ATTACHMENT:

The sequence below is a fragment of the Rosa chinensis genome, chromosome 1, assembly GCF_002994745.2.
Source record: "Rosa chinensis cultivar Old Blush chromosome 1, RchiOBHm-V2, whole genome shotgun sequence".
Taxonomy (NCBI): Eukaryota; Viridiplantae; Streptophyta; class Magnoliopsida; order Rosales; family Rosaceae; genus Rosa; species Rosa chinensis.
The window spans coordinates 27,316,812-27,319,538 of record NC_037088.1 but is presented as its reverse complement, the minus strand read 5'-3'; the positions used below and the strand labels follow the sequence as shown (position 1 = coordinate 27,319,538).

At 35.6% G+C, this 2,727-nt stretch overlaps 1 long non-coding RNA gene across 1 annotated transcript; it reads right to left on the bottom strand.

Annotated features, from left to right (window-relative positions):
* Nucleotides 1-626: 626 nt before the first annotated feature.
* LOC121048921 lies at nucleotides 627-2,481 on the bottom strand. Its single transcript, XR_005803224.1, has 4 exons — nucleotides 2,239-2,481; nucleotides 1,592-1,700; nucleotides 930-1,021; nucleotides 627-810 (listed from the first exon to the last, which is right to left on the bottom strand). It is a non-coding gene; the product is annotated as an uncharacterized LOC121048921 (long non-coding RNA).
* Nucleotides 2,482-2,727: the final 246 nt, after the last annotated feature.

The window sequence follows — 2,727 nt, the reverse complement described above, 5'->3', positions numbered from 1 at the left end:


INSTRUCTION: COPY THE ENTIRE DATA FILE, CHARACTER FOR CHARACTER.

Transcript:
The sequence below is a fragment of the Rosa chinensis genome, chromosome 1, assembly GCF_002994745.2.
Source record: "Rosa chinensis cultivar Old Blush chromosome 1, RchiOBHm-V2, whole genome shotgun sequence".
Taxonomy (NCBI): Eukaryota; Viridiplantae; Streptophyta; class Magnoliopsida; order Rosales; family Rosaceae; genus Rosa; species Rosa chinensis.
The window spans coordinates 27,316,812-27,319,538 of record NC_037088.1 but is presented as its reverse complement, the minus strand read 5'-3'; the positions used below and the strand labels follow the sequence as shown (position 1 = coordinate 27,319,538).

At 35.6% G+C, this 2,727-nt stretch overlaps 1 long non-coding RNA gene across 1 annotated transcript; it reads right to left on the bottom strand.

Annotated features, from left to right (window-relative positions):
* Nucleotides 1-626: 626 nt before the first annotated feature.
* LOC121048921 lies at nucleotides 627-2,481 on the bottom strand. Its single transcript, XR_005803224.1, has 4 exons — nucleotides 2,239-2,481; nucleotides 1,592-1,700; nucleotides 930-1,021; nucleotides 627-810 (listed from the first exon to the last, which is right to left on the bottom strand). It is a non-coding gene; the product is annotated as an uncharacterized LOC121048921 (long non-coding RNA).
* Nucleotides 2,482-2,727: the final 246 nt, after the last annotated feature.

The window sequence follows — 2,727 nt, the reverse complement described above, 5'->3', positions numbered from 1 at the left end: